Steve Weatherbe

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Oklahoma Satanist gives up plan to desecrate Eucharist: archbishop withdraws lawsuit

Steve Weatherbe
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Adam Daniels told LifeSiteNews he was offended that the archdiocese had accused him of 'stealing' the consecrated Hosts.

An Oklahoma satanist has turned over what he claims were consecrated Hosts to the Catholic Church, rather than face a lawsuit to prevent their desecration in a black mass.

Adam Daniels, a self-described priest of Angra Mainyu (“the Spirit of Destruction” to Zoroastrians of 6th Century B.C. Persia) will proceed with the so-called black mass scheduled for September 21 at the Oklahoma City Civic Center, “but I will use black bread,” he told LifeSiteNews.

He will also use his wife Kelsey as his “altar” for the parody of the Catholic Mass, but she will be fully clothed rather than nude as in the classic black masses of 17th Century France, to abide by what Daniels terms Oklahoma’s “indecency laws.”

For similar reasons, the traditional black mass urination on the mock communion bread will only be simulated.

When Daniels announced his plans for the event back in July, after signing a rental agreement with civic officials, Catholic Archbishop Paul Coakley begged the latter to cancel the contract. The city said no, claiming Daniels has his rights under the U.S. Constitution’s First Amendment, which protects religious freedom.

So Coakley took Daniels to court.

“The specific Satanic ritual known as a 'black mass' is intended as a deliberate attack on the Catholic Mass as well as the foundational beliefs of all Christians with the stated purpose of mocking the Catholic faith,” said the archdiocese’s lawsuit.

As well, the statement of claim argued the consecrated Hosts were the property of the Catholic Church obtained by theft or false pretence. Daniels himself said he had got them through the mail from a Turkish priest.

Though Daniels threatened the archdiocese with a defamation suit, “because they called me a thief,” he told LifeSiteNews he agreed this week to turn over his Hosts, and the archdiocese agreed to drop the suit.

“It's a tremendous victory for decency and all religions, and I praise the archbishop's leadership and courage,” Coakley's lawyer Michael Caspino told VICE News. "It will be dropped because the only thing the lawsuit was asking for was the Eucharist.”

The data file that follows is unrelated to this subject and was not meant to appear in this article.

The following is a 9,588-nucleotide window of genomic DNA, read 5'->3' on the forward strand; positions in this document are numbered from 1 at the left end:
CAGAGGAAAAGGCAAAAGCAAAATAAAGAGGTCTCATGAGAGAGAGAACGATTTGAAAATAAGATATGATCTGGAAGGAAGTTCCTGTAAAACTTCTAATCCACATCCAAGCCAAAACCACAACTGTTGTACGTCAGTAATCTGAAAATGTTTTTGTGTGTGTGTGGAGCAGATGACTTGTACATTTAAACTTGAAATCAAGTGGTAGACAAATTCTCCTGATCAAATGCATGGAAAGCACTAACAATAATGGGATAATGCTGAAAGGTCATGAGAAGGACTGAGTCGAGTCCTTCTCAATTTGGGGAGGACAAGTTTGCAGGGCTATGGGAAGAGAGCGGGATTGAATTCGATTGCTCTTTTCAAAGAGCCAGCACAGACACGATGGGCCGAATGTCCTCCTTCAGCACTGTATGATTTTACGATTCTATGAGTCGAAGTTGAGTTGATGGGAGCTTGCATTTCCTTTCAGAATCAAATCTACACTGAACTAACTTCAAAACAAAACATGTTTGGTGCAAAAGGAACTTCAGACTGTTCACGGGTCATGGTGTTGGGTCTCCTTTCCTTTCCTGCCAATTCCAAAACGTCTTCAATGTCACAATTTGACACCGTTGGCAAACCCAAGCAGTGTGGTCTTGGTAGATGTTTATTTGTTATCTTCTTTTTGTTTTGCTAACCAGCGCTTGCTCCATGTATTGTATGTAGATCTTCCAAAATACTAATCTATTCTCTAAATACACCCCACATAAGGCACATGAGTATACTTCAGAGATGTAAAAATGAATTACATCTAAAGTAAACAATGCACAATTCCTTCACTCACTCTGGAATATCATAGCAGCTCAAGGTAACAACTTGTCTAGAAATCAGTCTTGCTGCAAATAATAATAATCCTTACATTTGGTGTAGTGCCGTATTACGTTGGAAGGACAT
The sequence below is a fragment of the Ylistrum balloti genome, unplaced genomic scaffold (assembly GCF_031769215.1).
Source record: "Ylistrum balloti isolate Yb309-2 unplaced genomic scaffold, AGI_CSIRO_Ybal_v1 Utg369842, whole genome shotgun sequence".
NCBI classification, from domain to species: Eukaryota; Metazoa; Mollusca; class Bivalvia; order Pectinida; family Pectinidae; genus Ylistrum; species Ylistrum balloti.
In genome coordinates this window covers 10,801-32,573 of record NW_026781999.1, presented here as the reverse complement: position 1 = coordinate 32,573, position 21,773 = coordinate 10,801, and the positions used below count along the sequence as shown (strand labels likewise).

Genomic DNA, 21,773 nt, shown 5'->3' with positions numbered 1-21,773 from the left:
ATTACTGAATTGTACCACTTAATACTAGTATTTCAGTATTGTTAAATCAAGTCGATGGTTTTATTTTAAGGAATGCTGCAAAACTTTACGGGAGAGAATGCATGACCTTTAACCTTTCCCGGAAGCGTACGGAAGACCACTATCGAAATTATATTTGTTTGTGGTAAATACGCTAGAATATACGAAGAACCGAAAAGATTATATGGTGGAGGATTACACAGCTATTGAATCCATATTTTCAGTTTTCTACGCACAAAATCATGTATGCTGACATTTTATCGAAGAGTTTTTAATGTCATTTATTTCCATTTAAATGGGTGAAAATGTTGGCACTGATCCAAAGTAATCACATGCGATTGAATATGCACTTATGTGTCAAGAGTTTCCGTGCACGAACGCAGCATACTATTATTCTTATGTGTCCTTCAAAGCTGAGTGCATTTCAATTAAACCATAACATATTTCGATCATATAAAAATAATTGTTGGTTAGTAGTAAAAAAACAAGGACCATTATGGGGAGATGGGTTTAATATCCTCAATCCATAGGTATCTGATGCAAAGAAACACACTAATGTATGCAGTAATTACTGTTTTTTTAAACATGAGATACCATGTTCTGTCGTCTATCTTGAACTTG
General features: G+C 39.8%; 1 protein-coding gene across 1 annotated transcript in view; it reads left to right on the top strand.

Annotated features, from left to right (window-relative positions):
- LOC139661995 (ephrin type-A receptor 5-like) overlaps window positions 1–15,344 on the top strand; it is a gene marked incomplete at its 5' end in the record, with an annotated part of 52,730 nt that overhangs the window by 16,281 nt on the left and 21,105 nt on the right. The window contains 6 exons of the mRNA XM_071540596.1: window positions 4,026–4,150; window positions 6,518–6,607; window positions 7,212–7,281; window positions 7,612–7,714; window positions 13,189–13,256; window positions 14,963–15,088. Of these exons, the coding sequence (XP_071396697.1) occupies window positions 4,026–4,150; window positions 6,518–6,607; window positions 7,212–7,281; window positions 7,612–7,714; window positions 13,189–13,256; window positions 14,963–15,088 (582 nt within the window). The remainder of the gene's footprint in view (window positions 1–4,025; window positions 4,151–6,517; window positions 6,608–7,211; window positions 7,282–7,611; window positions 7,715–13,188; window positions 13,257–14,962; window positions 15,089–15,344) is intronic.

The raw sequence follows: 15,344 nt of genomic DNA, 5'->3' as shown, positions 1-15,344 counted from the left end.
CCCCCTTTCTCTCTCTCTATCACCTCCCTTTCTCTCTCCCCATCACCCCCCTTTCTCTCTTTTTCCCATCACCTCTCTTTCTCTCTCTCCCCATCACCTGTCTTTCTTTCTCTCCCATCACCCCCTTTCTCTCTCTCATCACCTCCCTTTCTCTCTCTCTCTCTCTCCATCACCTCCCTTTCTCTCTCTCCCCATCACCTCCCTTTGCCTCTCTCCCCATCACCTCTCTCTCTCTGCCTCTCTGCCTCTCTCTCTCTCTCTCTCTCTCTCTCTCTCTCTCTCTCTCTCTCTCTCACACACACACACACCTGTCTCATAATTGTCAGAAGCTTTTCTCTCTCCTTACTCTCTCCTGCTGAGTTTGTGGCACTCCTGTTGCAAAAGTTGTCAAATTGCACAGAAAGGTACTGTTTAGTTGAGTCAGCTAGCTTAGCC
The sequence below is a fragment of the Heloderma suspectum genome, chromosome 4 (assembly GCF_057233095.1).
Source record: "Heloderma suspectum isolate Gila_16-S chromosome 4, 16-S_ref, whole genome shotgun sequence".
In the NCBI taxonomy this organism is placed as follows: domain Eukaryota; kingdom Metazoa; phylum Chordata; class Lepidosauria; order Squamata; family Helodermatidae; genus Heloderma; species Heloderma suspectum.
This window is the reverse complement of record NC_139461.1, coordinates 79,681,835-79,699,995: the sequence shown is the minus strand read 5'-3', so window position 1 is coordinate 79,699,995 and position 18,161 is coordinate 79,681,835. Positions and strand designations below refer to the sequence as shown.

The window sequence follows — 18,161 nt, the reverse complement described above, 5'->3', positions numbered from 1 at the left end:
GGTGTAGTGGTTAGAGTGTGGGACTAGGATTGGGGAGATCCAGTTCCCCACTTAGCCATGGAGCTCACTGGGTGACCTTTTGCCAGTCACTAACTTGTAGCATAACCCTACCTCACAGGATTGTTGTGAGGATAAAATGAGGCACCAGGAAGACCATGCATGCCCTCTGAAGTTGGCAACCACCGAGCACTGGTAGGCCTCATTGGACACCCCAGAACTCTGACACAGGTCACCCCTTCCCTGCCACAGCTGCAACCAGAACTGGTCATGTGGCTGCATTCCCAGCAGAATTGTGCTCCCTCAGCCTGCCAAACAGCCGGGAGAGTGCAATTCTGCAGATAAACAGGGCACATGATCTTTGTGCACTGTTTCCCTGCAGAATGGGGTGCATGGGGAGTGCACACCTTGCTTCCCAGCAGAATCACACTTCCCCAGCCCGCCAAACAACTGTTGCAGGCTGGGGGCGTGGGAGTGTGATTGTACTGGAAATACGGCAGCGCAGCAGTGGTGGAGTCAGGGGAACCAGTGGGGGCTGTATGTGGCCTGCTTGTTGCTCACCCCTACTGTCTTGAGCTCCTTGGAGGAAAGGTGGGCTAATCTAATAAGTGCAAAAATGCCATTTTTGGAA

“As long as he doesn’t use consecrated Hosts he can do what he likes,” said Bill Donahue, head of the Catholic League for Religious and Civil Rights. Donahue’s group had attacked Daniels’s plan from the outset, but withdrew when the archdiocese took up the matter. “I applaud Archishop Coakley for jumping on this right away and for sticking with it.”

Daniels’s website, dakhmaofangramainyu.com, provides a condensed history of the black mass, crediting its inception as a sort of “inversion” or parody of the Catholic Mass to apostate priests in the days of the Enlightenment.

But in an interview with LifeSieNews, Daniels credited Black Masses to a 17th Century  French “abortion and magic charm charlatan” named Catherine Deshayes or Montvoisin, who persuaded defrocked priests to stage the mock masses substituting an “aborted fetus” for the consecrated host. Montvoison is a real figure of history who gained favor with royal courtiers in the late 1600s by retailing love potions and poisons.

On his website, and in a video sprinkled with profanities and obscenities, Daniels justifies his black mass as an expression of religious freedom, a shock tactic to liberate lapsed Christians from former beliefs, and actual worship of the Devil, or Ahriman or Angra Mainyu.

On one of his sites he lists what he calls “the tenants [sic] of the Ahrimanic Faith.”

It begins mildly enough with “Respect all life,” but then adds the caveat, “because it can be converted to an advantageous opportunity.” Further down it urges, “As in Hell, we should amass power, strength and pleasure,” but adds, “Never allow yourself to become drunk with any.”

Daniels says he came to Satanism after a killing a man in self-defence in 1998. “I did a lot of soul-searching,” he told LifeSiteNews. This involved studying Christianity, but rejecting it because it taught “I should have let him kill me.” Satanism, on the other hand, taught him that “the highest law was self-preservation.”

Daniels says the publicity will do him good. But this remains to be seen, since some of the media attention has focused on reports he is a sex offender. The Dallas Observer, for example, said he was kicked out another Satanist church, the Church of the IV Majesties, two years ago, when its co-founder, James Hale, discovered his record.

“We Satanists don’t deal with sex offenders,” Hale said at that time. But Daniels says his offence was only that he had a brief sexual dalliance with a female inmate when he was a prison guard.

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